What is it with ships boldly going where they are not supposed to go?
Captain Kirk wasn't involved, but with these kind of shenanigans, it'd be easy to see how people could think it was his handiwork.
A ship was waiting to enter Mombasa – one of Africa's busiest ports – when it anchored in a restricted area. To add insult to injury, the achor severed one of the three critical undersea fiber-optic cables that links Eastern Africa to Teh Internets.
"It could take up to 14 days to repair” the cable owners, The East African Marine Systems (Teams), told the BBC. Teams is partly owned by the Kenyan government.
Several companies have been working to bring fast and reliable internet access to East Africa for several years. It is the only region in the world that has neither intra-African nor direct international cable network access. The region instead relies on expensive satellite communication.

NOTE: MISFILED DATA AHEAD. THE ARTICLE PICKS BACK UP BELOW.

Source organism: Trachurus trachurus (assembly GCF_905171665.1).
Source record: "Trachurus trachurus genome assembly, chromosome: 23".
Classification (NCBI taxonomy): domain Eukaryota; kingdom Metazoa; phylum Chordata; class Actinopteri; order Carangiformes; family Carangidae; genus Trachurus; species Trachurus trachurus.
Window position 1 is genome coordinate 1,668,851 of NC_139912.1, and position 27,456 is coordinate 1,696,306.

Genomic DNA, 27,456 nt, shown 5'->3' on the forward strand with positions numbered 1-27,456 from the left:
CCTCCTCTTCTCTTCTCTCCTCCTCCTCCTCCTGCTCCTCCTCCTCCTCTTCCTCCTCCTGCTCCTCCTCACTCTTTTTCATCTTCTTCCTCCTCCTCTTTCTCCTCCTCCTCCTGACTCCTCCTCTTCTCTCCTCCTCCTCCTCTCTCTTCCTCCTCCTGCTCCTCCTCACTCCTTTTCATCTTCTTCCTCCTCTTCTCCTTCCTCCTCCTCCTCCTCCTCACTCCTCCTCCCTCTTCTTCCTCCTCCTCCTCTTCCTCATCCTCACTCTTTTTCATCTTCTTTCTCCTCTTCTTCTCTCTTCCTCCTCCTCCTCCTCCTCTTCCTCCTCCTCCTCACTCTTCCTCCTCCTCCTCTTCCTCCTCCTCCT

Seacom was the first fiber optic undersea cable laying company to be up and running in the region. Their line links East Africa to Europe, India and South Africa. Teams links the East African region to the United Arab Emirates, and EASSy went went live in July 2010.
Needless to say, ANY loss of bandwidth will be greatly felt across the region.
The good news is, internet service providers and mobile phone operators have re-routed
to the Seacom link, which was not damaged by the dropped anchor.
The bad news is internet connections are expected to slow down by 20% in Kenya, Rwanda,
Burundi, Tanzania, Ethiopia and South Sudan's capital, Juba, according to BBC's Noel Mwakugu in Nairobi.
Officials estimate it will take at least two weeks to repair the damage.
Two weeks without internet? The Alliance would be proud.